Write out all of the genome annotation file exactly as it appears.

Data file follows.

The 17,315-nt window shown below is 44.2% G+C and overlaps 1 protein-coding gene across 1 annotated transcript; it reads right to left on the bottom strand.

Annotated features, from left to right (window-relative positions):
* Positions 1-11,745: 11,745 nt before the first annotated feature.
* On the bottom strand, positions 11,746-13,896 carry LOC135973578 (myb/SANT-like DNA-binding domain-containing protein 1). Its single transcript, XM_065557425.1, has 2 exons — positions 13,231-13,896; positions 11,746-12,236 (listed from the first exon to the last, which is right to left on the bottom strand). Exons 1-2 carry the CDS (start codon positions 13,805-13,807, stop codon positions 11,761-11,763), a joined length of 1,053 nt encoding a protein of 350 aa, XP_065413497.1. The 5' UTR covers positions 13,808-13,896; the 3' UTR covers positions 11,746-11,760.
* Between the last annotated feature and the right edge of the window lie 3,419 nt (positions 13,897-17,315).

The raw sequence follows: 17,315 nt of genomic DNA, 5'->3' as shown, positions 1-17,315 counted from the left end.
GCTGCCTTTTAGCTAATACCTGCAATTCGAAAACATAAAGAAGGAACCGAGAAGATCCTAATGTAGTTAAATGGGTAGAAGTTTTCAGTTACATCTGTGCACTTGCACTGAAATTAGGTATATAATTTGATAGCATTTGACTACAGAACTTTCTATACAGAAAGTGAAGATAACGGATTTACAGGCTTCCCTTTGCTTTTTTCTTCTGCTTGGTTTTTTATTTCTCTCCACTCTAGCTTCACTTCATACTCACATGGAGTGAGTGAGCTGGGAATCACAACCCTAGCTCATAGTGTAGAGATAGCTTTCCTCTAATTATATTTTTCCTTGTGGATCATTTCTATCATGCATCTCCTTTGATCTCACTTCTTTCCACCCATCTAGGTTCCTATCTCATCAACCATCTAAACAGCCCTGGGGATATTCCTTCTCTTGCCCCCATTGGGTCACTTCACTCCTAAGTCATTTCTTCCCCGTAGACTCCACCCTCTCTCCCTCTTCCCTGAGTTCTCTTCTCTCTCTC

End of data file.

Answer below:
The 17,315-nt window shown below is 44.2% G+C and overlaps 1 protein-coding gene across 1 annotated transcript; it reads right to left on the bottom strand.

Annotated features, from left to right (window-relative positions):
* Positions 1-11,745: 11,745 nt before the first annotated feature.
* On the bottom strand, positions 11,746-13,896 carry LOC135973578 (myb/SANT-like DNA-binding domain-containing protein 1). Its single transcript, XM_065557425.1, has 2 exons — positions 13,231-13,896; positions 11,746-12,236 (listed from the first exon to the last, which is right to left on the bottom strand). Exons 1-2 carry the CDS (start codon positions 13,805-13,807, stop codon positions 11,761-11,763), a joined length of 1,053 nt encoding a protein of 350 aa, XP_065413497.1. The 5' UTR covers positions 13,808-13,896; the 3' UTR covers positions 11,746-11,760.
* Between the last annotated feature and the right edge of the window lie 3,419 nt (positions 13,897-17,315).

The raw sequence follows: 17,315 nt of genomic DNA, 5'->3' as shown, positions 1-17,315 counted from the left end.
GCTGCCTTTTAGCTAATACCTGCAATTCGAAAACATAAAGAAGGAACCGAGAAGATCCTAATGTAGTTAAATGGGTAGAAGTTTTCAGTTACATCTGTGCACTTGCACTGAAATTAGGTATATAATTTGATAGCATTTGACTACAGAACTTTCTATACAGAAAGTGAAGATAACGGATTTACAGGCTTCCCTTTGCTTTTTTCTTCTGCTTGGTTTTTTATTTCTCTCCACTCTAGCTTCACTTCATACTCACATGGAGTGAGTGAGCTGGGAATCACAACCCTAGCTCATAGTGTAGAGATAGCTTTCCTCTAATTATATTTTTCCTTGTGGATCATTTCTATCATGCATCTCCTTTGATCTCACTTCTTTCCACCCATCTAGGTTCCTATCTCATCAACCATCTAAACAGCCCTGGGGATATTCCTTCTCTTGCCCCCATTGGGTCACTTCACTCCTAAGTCATTTCTTCCCCGTAGACTCCACCCTCTCTCCCTCTTCCCTGAGTTCTCTTCTCTCTCTC